Yearbook of the United Nations, 2004. Part 5, Institutional, administrative and budgetary questions. Chapter 1, Strengthening and restructuring of the United Nations system
In 2004, the implementation of the Secretary-General's reform proposals to further improve the work of the Organization was largely completed. Notable achievements included the alignment of the Organization's activities with the priorities agreed upon at the Millennium Summit in 2000 and at the global conferences of the 1990s, a major reorganization of two large Departments— the Department for General Assembly and Conference Management and the Department of Public Information—as well as reforms at the Office of the United Nations High Commissioner for Refugees. Regarding planning and budgeting, a two-year strategic framework replaced the four-year medium-term plan, with good results. The processes for programme planning and resource allocation became better aligned, and the intergovernmental review process, streamlined. In June, a 12-member panel of eminent persons established by the Secretary-General to review the relationship between the United Nations and civil society within the context of UN reform made recommendations for enhancing the Organization's capacity to engage relevant actors in tackling global problems. In December, the High-level Panel on Threats, Challenges and Change, appointed in 2003 to evaluate how the UN addressed current threats, also recommended measures to strengthen the Organization, including the establishment of an additional Deputy Secretary-General position to assist the Secretary-General. The Assembly decided to convene in 2005 a high-level plenary meeting to undertake a comprehensive review of progress made in fulfilling the commitments contained in the Millennium Declaration. It also adopted a text regarding further measures to revitalize its own work. It urged the Open-ended Working Group on the Question of Equitable Representation and Increase in the Membership of the Security Council and Other Matters Related to the Security Council to make progress in considering all issues relevant to the question. While stressing the importance of the evaluation work of the Office of Internal Oversight Services, the Assembly decided to review at its sixty-fourth (2009) session the functions and reporting procedures of that Office.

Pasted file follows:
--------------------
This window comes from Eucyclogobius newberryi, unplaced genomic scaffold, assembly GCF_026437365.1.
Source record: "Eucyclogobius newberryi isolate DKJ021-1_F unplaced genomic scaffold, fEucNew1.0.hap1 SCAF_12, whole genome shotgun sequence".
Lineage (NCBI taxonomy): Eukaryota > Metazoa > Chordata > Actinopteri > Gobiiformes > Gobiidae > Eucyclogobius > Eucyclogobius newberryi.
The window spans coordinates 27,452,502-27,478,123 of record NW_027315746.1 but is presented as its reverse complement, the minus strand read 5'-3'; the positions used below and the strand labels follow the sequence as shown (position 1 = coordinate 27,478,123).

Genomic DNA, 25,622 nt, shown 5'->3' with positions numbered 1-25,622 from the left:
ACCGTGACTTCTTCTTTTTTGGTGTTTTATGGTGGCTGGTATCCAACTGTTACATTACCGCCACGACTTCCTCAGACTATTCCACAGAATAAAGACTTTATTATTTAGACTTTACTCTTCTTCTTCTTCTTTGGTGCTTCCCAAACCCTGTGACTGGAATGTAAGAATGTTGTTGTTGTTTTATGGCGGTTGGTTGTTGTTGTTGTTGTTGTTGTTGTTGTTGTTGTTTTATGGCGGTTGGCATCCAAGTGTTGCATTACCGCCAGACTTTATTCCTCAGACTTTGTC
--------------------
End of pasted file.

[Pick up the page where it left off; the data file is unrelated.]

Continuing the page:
Yearbook of the United Nations, 2004. v. 58; Vol. 58
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